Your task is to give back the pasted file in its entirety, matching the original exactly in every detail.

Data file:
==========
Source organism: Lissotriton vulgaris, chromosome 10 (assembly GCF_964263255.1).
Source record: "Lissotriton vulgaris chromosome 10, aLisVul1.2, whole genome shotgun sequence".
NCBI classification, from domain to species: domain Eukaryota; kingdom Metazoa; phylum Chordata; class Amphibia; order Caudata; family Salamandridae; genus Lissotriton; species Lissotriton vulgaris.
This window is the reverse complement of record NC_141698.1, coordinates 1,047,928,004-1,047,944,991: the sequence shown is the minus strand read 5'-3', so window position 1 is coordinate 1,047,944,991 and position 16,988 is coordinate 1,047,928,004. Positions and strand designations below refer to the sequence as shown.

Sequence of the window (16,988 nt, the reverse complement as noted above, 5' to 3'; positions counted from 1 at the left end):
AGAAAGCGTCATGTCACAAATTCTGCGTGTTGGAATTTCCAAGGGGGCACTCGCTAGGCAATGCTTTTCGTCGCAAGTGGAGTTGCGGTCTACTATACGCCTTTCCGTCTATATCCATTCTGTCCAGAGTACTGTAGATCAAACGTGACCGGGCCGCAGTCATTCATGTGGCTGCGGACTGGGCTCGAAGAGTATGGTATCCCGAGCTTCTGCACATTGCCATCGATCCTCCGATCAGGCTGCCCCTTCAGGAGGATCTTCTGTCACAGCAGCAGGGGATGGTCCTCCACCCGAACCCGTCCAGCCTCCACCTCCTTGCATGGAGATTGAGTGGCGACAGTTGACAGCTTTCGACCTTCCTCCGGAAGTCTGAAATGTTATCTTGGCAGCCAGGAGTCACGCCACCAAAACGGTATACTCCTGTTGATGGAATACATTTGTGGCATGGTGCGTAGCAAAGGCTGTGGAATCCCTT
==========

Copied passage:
Source organism: Lissotriton vulgaris, chromosome 10 (assembly GCF_964263255.1).
Source record: "Lissotriton vulgaris chromosome 10, aLisVul1.2, whole genome shotgun sequence".
NCBI classification, from domain to species: domain Eukaryota; kingdom Metazoa; phylum Chordata; class Amphibia; order Caudata; family Salamandridae; genus Lissotriton; species Lissotriton vulgaris.
This window is the reverse complement of record NC_141698.1, coordinates 1,047,928,004-1,047,944,991: the sequence shown is the minus strand read 5'-3', so window position 1 is coordinate 1,047,944,991 and position 16,988 is coordinate 1,047,928,004. Positions and strand designations below refer to the sequence as shown.

Sequence of the window (16,988 nt, the reverse complement as noted above, 5' to 3'; positions counted from 1 at the left end):
AGAAAGCGTCATGTCACAAATTCTGCGTGTTGGAATTTCCAAGGGGGCACTCGCTAGGCAATGCTTTTCGTCGCAAGTGGAGTTGCGGTCTACTATACGCCTTTCCGTCTATATCCATTCTGTCCAGAGTACTGTAGATCAAACGTGACCGGGCCGCAGTCATTCATGTGGCTGCGGACTGGGCTCGAAGAGTATGGTATCCCGAGCTTCTGCACATTGCCATCGATCCTCCGATCAGGCTGCCCCTTCAGGAGGATCTTCTGTCACAGCAGCAGGGGATGGTCCTCCACCCGAACCCGTCCAGCCTCCACCTCCTTGCATGGAGATTGAGTGGCGACAGTTGACAGCTTTCGACCTTCCTCCGGAAGTCTGAAATGTTATCTTGGCAGCCAGGAGTCACGCCACCAAAACGGTATACTCCTGTTGATGGAATACATTTGTGGCATGGTGCGTAGCAAAGGCTGTGGAATCCCTT